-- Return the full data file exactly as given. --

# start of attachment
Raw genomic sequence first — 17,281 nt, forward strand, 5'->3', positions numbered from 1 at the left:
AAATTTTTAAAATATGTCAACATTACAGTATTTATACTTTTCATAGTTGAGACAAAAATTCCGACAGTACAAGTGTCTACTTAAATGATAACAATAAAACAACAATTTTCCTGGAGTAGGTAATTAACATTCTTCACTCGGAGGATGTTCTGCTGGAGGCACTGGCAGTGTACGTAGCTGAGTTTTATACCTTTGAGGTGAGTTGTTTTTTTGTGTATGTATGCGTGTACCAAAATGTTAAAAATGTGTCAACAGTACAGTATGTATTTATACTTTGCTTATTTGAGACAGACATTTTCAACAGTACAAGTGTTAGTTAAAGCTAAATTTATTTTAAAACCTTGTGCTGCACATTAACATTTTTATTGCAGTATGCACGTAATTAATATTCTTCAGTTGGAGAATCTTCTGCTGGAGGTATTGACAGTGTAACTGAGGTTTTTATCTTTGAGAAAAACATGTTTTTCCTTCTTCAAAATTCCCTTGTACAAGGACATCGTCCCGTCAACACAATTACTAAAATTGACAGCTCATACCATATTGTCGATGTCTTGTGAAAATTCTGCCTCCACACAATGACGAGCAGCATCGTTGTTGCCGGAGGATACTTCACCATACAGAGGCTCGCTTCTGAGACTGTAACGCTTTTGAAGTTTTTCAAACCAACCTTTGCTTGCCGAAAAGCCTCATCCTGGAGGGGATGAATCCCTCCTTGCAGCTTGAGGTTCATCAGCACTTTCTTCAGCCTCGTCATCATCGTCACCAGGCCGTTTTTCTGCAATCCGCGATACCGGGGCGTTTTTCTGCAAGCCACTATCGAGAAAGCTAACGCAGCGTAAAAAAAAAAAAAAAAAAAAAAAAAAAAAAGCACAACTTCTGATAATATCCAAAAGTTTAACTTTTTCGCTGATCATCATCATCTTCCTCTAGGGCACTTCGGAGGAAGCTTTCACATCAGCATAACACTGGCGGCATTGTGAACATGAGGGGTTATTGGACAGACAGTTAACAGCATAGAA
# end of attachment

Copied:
Raw genomic sequence first — 17,281 nt, forward strand, 5'->3', positions numbered from 1 at the left:
AAATTTTTAAAATATGTCAACATTACAGTATTTATACTTTTCATAGTTGAGACAAAAATTCCGACAGTACAAGTGTCTACTTAAATGATAACAATAAAACAACAATTTTCCTGGAGTAGGTAATTAACATTCTTCACTCGGAGGATGTTCTGCTGGAGGCACTGGCAGTGTACGTAGCTGAGTTTTATACCTTTGAGGTGAGTTGTTTTTTTGTGTATGTATGCGTGTACCAAAATGTTAAAAATGTGTCAACAGTACAGTATGTATTTATACTTTGCTTATTTGAGACAGACATTTTCAACAGTACAAGTGTTAGTTAAAGCTAAATTTATTTTAAAACCTTGTGCTGCACATTAACATTTTTATTGCAGTATGCACGTAATTAATATTCTTCAGTTGGAGAATCTTCTGCTGGAGGTATTGACAGTGTAACTGAGGTTTTTATCTTTGAGAAAAACATGTTTTTCCTTCTTCAAAATTCCCTTGTACAAGGACATCGTCCCGTCAACACAATTACTAAAATTGACAGCTCATACCATATTGTCGATGTCTTGTGAAAATTCTGCCTCCACACAATGACGAGCAGCATCGTTGTTGCCGGAGGATACTTCACCATACAGAGGCTCGCTTCTGAGACTGTAACGCTTTTGAAGTTTTTCAAACCAACCTTTGCTTGCCGAAAAGCCTCATCCTGGAGGGGATGAATCCCTCCTTGCAGCTTGAGGTTCATCAGCACTTTCTTCAGCCTCGTCATCATCGTCACCAGGCCGTTTTTCTGCAATCCGCGATACCGGGGCGTTTTTCTGCAAGCCACTATCGAGAAAGCTAACGCAGCGTAAAAAAAAAAAAAAAAAAAAAAAAAAAAAAGCACAACTTCTGATAATATCCAAAAGTTTAACTTTTTCGCTGATCATCATCATCTTCCTCTAGGGCACTTCGGAGGAAGCTTTCACATCAGCATAACACTGGCGGCATTGTGAACATGAGGGGTTATTGGACAGACAGTTAACAGCATAGAA